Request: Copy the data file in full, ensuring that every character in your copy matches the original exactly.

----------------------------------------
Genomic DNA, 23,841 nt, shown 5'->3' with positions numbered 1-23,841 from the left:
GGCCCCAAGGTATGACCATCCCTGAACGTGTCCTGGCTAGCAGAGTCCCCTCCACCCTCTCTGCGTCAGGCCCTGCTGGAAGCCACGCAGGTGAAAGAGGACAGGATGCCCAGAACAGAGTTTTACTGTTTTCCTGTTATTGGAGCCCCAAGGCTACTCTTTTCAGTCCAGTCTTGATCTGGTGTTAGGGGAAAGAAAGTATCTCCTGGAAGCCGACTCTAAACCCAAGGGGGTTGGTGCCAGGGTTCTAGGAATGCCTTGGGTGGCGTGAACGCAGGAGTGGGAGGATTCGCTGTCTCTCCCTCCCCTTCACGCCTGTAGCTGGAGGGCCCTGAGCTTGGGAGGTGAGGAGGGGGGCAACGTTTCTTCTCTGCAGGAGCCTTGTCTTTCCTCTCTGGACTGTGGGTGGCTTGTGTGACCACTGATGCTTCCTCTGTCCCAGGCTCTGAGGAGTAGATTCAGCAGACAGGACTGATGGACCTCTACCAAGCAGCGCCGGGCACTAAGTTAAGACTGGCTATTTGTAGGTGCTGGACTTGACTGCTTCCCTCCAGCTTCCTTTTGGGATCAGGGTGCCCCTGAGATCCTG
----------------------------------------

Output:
Genomic DNA, 23,841 nt, shown 5'->3' with positions numbered 1-23,841 from the left:
GGCCCCAAGGTATGACCATCCCTGAACGTGTCCTGGCTAGCAGAGTCCCCTCCACCCTCTCTGCGTCAGGCCCTGCTGGAAGCCACGCAGGTGAAAGAGGACAGGATGCCCAGAACAGAGTTTTACTGTTTTCCTGTTATTGGAGCCCCAAGGCTACTCTTTTCAGTCCAGTCTTGATCTGGTGTTAGGGGAAAGAAAGTATCTCCTGGAAGCCGACTCTAAACCCAAGGGGGTTGGTGCCAGGGTTCTAGGAATGCCTTGGGTGGCGTGAACGCAGGAGTGGGAGGATTCGCTGTCTCTCCCTCCCCTTCACGCCTGTAGCTGGAGGGCCCTGAGCTTGGGAGGTGAGGAGGGGGGCAACGTTTCTTCTCTGCAGGAGCCTTGTCTTTCCTCTCTGGACTGTGGGTGGCTTGTGTGACCACTGATGCTTCCTCTGTCCCAGGCTCTGAGGAGTAGATTCAGCAGACAGGACTGATGGACCTCTACCAAGCAGCGCCGGGCACTAAGTTAAGACTGGCTATTTGTAGGTGCTGGACTTGACTGCTTCCCTCCAGCTTCCTTTTGGGATCAGGGTGCCCCTGAGATCCTG